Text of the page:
ST. PETERSBURG, Fla. — It was late Tuesday afternoon, and the couches in front of a bank of televisions in the visitors’ clubhouse at Tropicana Field were packed with a captive audience.
And surely the Blue Jays players gathered in those seats were expecting more from a front office that turned out smaller than anticipated on the day of the major league trade deadline.
Yes, general manager Ross Atkins was able to acquire four players from the roster, including the previously (and possibly still) unvaccinated Whit Merrifield in a deal with the Kansas City Royals.
A trio of pitchers will also enter: relievers Anthony Bass (ex-Jay) and Canadian Zach Pop of the Miami Marlins and versatile arm starter/reliever Mitch White of the Los Angeles Dodgers.
But will it be enough to push the rising team into serious contender status?
“We feel like we made a really good team better today,” Atkins said on a Zoom call an hour after the frantic close of the MLB trade meeting. “We are excited about this team and the acquisitions.”
Others won’t share that enthusiasm, of course, especially when rated against seemingly more substantial additions made by various powerhouse teams.
Most notable among the deadline champions were the American League East rival Jays, the New York Yankees, and the stacked San Diego Padres in the National League. A few days earlier, the Seattle Mariners, who appear to be players in the same AL wild-card race as the Blue Jays, added elite starter Luis Castillo.
At the end of the day, it was an uninspired and disappointing comeback on a deadline when the Blue Jays needed to swing big. After a recent 10-2 run, the players felt they were playing their best baseball of the season and no doubt expected more.
While there is little doubt that Bass, who was having a breakout season with the Florida Marlins, will be a solid addition, the Blue Jays couldn’t get the kind of pure swing and miss they were looking for. They also couldn’t add a left-handed bat.
“I think we’re in this position to be able to acquire guys because we’re good and we’ve performed well up to this point,” manager John Schneider said an hour before the deadline. “Any new addition that is having success is obviously a welcome addition to any club that is trying to win.”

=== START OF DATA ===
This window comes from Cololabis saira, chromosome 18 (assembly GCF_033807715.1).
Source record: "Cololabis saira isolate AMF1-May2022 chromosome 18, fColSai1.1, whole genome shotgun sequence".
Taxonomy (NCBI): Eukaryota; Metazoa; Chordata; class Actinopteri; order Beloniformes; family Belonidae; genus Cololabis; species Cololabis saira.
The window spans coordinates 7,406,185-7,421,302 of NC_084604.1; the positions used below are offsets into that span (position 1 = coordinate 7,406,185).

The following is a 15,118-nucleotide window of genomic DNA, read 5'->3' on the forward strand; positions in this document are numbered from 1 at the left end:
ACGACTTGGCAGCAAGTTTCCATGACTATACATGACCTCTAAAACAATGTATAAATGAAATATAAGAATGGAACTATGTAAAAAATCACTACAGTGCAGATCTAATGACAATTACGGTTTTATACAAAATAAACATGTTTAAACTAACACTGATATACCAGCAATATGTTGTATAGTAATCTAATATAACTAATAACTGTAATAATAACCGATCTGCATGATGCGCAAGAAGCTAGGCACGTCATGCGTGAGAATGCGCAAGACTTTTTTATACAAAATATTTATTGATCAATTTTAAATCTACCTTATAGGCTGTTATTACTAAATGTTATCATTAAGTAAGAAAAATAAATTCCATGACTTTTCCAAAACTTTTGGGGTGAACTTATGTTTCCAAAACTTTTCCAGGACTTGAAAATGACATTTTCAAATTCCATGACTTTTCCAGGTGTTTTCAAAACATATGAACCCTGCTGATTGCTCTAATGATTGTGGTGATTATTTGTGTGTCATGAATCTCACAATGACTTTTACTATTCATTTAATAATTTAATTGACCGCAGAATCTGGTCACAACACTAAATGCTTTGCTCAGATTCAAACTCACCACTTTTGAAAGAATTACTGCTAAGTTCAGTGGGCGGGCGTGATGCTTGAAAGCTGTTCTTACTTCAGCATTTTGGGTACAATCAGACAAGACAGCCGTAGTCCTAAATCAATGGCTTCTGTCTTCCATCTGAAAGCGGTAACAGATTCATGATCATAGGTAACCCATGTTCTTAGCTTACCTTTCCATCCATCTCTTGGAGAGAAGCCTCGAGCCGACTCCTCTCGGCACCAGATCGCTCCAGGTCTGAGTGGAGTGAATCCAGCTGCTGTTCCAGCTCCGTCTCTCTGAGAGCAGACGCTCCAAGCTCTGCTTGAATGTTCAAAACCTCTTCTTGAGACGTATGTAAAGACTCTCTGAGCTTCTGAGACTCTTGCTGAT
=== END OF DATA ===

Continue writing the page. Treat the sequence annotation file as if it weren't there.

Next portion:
The addition of Merrifield is arguably the most high-profile move the Blue Jays have made, and potentially the most controversial. The 32-year-old infielder/outfielder was one of 10 Royals unable to accompany the team to Toronto last month for a series against the Blue Jays due to his vaccination status.
Will that change for Merrifield, who was outspoken in his comments at the time?
“This is a very new acquisition,” Atkins said. “Because of that, I will not comment further on that process for him and will let him work with his family.”
With the Blue Jays playing the first of a nine-game road trip here on Tuesday, there’s time to figure that out. Meanwhile, the two-time All-Star, who was hitting .271 for the Royals this season, provides security around the diamond, especially for George Springer, whose lingering elbow injury remains a problem.
“He is such a good player. He has a lot of accomplishments,” Atkins said of Merrifield. “The versatility, the contact ability, playing multiple positions… we feel like he can protect us and keep people off the game.
“In case of injury, we are well covered.”
While the Blue Jays didn’t improve as significantly as many had hoped, the costs were modest. Jordan Groshans, the infielder the Blue Jays selected 12th overall in 2018, seemed stuck in his progression and was the principle heading to Miami in the Bass and Pop deal.
However, they had to give up pitcher Max Castillo in the Merrifield trade, parting with a right arm that had shown great promise with the major league team the previous month.
Judging from the rumors in the chaotic days leading up to the deadline, the Blue Jays were active in their search for more significant additions, though Atkins refused to acknowledge how serious they were in other talks.
“Define close?” Atkins said when asked exactly that. “It’s so hard to do. Over the course of the last month, we’ve been in a lot of discussions with various organizations and a lot of different players.
“It’s not that productive to talk about how close we were. We prefer to focus on the players we were able to acquire.”
Even if the Blue Jays players expected more, the consolation is that they’re playing their best ball at the right time. The offense is working, Bass will provide some options in the late inning and Pop could be the surprise of the moves.
But for now, it’s up to them to make the best of what they have.
“Any time you know your team is getting a little bit better, it’s a boost,” said reliever Adam Cimber, who played with Bass and Pop with the Marlins. “You see other teams in the league getting better and you want to make sure you keep up.
“I don’t think we needed to do much. I think we are a pretty good team as it is and we have the potential to go far.”